- Even if the Senate passed the sprawling deal on funding the government through the end of September and Ukraine aid, they are still expected to need to pass the days-long CR to buy time to print the formal copy of the bill and get it to President Biden’s desk for his signature.
- The Senate typically leaves town for the week on Thursday and Sen. John Thune (S.D.), the No. 2 Senate Republican, predicted that it “should” pass today if they are able to cut a deal.
Because the Senate is up against a deadline, they’ll need buy-in from all 100 senators to agree to speed up the bill. Aides cautioned that the debate could spill into Friday and any one GOP senator could drag the process into the weekend.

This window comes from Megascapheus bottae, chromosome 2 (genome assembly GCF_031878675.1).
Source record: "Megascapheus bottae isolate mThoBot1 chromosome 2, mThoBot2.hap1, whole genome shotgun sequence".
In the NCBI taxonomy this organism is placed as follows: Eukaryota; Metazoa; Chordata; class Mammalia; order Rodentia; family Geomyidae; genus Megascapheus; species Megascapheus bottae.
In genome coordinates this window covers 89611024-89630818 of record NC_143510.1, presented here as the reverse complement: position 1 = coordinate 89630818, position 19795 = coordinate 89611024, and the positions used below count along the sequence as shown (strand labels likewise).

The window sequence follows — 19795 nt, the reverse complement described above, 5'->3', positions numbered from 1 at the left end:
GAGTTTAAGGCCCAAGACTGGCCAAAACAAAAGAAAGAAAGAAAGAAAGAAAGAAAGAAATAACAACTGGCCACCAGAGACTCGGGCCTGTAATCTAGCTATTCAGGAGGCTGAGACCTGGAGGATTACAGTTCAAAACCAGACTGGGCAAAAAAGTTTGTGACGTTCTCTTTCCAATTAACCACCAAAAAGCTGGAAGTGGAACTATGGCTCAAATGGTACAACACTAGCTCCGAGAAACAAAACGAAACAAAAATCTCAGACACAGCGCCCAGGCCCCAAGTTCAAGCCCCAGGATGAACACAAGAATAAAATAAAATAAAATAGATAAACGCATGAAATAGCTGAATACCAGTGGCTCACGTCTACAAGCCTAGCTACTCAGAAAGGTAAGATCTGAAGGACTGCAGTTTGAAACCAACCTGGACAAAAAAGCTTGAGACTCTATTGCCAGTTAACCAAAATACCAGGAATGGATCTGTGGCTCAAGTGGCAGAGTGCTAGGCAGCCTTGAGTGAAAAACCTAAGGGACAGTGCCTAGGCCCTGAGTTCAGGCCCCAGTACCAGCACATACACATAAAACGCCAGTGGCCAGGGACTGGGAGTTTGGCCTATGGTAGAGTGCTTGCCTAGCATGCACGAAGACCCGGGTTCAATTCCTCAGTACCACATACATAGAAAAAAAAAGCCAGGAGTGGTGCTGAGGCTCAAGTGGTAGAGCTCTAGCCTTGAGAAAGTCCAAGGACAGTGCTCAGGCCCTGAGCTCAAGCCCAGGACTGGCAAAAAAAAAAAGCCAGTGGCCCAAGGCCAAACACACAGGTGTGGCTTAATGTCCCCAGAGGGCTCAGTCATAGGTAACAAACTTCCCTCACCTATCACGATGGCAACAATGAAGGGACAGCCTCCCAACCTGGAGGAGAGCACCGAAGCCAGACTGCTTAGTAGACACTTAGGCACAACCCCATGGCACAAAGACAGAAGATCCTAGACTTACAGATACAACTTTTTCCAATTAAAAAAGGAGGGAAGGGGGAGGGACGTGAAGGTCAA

Asked about passing a massive bill only days after it was publicly unveiled, Thune said that the process “stinks.” And he didn’t rule out that a GOP senator could try to drag out the bill over frustration with the process.
The Hill’s Jordain Carney has more here.
‘Putin price hike’
President Biden on Thursday said that the inflation report shows Americans are feeling the impacts of the price hike brought on by Russian President Vladimir Putin’s invasion into Ukraine.
“Today’s inflation report is a reminder that Americans’ budgets are being stretched by price increases and families are starting to feel the impacts of Putin’s price hike. A large contributor to inflation this month was an increase in gas and energy prices as markets reacted to Putin’s aggressive actions,” Biden said in a statement.